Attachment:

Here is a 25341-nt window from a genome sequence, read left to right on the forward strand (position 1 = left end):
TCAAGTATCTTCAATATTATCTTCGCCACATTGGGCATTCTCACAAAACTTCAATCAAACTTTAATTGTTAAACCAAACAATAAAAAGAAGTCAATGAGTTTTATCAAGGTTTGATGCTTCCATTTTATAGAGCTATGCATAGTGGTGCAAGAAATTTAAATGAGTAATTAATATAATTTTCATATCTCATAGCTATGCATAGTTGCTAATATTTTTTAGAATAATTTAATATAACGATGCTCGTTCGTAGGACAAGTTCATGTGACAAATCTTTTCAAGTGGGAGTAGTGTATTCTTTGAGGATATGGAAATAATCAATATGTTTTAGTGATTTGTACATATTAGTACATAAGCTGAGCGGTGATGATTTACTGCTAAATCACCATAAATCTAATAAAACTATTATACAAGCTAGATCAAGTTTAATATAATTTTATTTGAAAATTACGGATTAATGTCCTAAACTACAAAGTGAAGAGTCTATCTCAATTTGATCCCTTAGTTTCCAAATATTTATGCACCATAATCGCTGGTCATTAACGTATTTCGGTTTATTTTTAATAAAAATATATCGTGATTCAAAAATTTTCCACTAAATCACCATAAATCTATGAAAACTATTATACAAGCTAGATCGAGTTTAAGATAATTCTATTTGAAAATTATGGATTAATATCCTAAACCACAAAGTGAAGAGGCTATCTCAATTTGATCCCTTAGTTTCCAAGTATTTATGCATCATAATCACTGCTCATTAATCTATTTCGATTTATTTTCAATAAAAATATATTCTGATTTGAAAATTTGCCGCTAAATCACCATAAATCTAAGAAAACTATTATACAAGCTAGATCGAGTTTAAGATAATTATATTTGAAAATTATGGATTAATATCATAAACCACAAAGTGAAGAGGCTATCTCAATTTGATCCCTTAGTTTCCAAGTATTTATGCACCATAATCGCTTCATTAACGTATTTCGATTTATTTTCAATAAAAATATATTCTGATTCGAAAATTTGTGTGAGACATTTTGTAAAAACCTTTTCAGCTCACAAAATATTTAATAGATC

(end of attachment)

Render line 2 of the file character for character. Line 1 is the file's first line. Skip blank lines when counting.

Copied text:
TCAAGTATCTTCAATATTATCTTCGCCACATTGGGCATTCTCACAAAACTTCAATCAAACTTTAATTGTTAAACCAAACAATAAAAAGAAGTCAATGAGTTTTATCAAGGTTTGATGCTTCCATTTTATAGAGCTATGCATAGTGGTGCAAGAAATTTAAATGAGTAATTAATATAATTTTCATATCTCATAGCTATGCATAGTTGCTAATATTTTTTAGAATAATTTAATATAACGATGCTCGTTCGTAGGACAAGTTCATGTGACAAATCTTTTCAAGTGGGAGTAGTGTATTCTTTGAGGATATGGAAATAATCAATATGTTTTAGTGATTTGTACATATTAGTACATAAGCTGAGCGGTGATGATTTACTGCTAAATCACCATAAATCTAATAAAACTATTATACAAGCTAGATCAAGTTTAATATAATTTTATTTGAAAATTACGGATTAATGTCCTAAACTACAAAGTGAAGAGTCTATCTCAATTTGATCCCTTAGTTTCCAAATATTTATGCACCATAATCGCTGGTCATTAACGTATTTCGGTTTATTTTTAATAAAAATATATCGTGATTCAAAAATTTTCCACTAAATCACCATAAATCTATGAAAACTATTATACAAGCTAGATCGAGTTTAAGATAATTCTATTTGAAAATTATGGATTAATATCCTAAACCACAAAGTGAAGAGGCTATCTCAATTTGATCCCTTAGTTTCCAAGTATTTATGCATCATAATCACTGCTCATTAATCTATTTCGATTTATTTTCAATAAAAATATATTCTGATTTGAAAATTTGCCGCTAAATCACCATAAATCTAAGAAAACTATTATACAAGCTAGATCGAGTTTAAGATAATTATATTTGAAAATTATGGATTAATATCATAAACCACAAAGTGAAGAGGCTATCTCAATTTGATCCCTTAGTTTCCAAGTATTTATGCACCATAATCGCTTCATTAACGTATTTCGATTTATTTTCAATAAAAATATATTCTGATTCGAAAATTTGTGTGAGACATTTTGTAAAAACCTTTTCAGCTCACAAAATATTTAATAGATC